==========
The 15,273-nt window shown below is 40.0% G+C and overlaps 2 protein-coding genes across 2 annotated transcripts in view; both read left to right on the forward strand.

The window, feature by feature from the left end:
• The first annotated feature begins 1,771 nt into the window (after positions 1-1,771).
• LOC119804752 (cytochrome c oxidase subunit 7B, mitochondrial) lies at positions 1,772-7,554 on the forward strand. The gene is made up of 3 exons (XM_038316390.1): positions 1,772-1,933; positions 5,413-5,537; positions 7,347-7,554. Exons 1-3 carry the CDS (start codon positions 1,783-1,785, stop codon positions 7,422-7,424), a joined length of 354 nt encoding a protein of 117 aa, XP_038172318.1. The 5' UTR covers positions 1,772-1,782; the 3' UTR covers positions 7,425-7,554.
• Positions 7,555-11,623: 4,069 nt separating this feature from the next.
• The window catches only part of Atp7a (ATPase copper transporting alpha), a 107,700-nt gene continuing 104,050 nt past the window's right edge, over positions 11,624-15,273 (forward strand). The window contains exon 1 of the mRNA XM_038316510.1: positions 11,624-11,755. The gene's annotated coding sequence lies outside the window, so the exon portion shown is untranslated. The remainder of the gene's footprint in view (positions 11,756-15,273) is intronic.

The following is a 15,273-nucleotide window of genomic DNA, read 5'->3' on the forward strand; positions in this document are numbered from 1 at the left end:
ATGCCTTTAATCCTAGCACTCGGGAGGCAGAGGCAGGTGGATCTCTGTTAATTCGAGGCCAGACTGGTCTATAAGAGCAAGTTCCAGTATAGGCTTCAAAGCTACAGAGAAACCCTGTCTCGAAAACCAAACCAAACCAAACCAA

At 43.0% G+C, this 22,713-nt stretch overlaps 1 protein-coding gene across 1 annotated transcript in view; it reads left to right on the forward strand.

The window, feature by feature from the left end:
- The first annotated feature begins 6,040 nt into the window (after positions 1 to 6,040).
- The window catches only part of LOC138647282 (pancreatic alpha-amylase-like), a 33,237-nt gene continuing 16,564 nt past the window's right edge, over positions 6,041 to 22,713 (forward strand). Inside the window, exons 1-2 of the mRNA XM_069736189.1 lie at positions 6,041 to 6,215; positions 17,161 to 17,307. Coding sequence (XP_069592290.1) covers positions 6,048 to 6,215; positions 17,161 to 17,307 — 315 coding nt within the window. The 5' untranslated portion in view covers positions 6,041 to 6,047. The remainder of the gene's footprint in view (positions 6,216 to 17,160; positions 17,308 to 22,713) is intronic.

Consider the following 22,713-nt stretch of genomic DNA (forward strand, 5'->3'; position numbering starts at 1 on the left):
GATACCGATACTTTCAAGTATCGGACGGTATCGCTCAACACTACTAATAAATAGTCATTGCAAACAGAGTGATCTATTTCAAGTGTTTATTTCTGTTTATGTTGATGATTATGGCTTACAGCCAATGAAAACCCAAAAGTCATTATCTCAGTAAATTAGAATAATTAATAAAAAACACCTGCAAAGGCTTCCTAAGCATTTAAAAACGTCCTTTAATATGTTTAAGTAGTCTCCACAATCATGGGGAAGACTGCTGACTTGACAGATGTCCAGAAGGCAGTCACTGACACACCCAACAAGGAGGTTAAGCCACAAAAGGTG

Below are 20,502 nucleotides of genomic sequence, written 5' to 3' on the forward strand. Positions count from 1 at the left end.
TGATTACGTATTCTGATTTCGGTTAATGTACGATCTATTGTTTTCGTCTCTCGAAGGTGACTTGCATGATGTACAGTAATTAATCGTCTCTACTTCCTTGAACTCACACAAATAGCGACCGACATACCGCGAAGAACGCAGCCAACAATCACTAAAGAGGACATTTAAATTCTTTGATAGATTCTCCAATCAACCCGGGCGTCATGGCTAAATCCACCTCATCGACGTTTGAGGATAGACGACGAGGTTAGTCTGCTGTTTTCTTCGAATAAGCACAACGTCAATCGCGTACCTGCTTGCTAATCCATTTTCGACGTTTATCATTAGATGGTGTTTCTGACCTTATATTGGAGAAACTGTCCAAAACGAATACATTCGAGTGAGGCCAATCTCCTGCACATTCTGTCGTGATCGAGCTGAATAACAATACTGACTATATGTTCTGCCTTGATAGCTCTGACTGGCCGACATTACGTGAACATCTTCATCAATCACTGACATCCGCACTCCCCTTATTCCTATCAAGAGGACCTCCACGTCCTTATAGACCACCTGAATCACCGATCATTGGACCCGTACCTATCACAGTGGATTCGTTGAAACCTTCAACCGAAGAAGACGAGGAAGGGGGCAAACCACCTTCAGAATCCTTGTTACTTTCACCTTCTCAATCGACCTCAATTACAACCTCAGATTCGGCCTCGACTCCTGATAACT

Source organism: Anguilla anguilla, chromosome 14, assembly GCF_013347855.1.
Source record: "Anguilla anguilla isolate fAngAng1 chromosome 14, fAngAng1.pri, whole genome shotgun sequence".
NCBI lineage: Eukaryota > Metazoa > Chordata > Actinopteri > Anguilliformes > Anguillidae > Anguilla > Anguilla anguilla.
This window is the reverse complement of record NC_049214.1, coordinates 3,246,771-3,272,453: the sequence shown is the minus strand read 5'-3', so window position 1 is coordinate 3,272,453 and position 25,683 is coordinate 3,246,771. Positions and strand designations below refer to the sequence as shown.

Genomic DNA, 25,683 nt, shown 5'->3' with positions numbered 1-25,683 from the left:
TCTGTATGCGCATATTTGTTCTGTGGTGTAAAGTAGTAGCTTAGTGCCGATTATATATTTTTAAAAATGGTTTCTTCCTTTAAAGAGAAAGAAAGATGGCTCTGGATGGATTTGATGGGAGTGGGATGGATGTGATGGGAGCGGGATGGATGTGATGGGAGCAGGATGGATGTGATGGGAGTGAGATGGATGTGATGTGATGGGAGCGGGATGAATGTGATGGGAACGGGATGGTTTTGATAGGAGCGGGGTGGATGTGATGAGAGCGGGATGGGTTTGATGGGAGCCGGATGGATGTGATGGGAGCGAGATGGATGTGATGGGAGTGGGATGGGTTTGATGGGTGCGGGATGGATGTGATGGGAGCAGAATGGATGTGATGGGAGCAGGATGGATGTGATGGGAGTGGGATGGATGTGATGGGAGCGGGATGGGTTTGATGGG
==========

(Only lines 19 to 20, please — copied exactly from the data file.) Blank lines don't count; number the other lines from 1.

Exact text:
NCBI lineage: Eukaryota > Metazoa > Chordata > Actinopteri > Anguilliformes > Anguillidae > Anguilla > Anguilla anguilla.
This window is the reverse complement of record NC_049214.1, coordinates 3,246,771-3,272,453: the sequence shown is the minus strand read 5'-3', so window position 1 is coordinate 3,272,453 and position 25,683 is coordinate 3,246,771. Positions and strand designations below refer to the sequence as shown.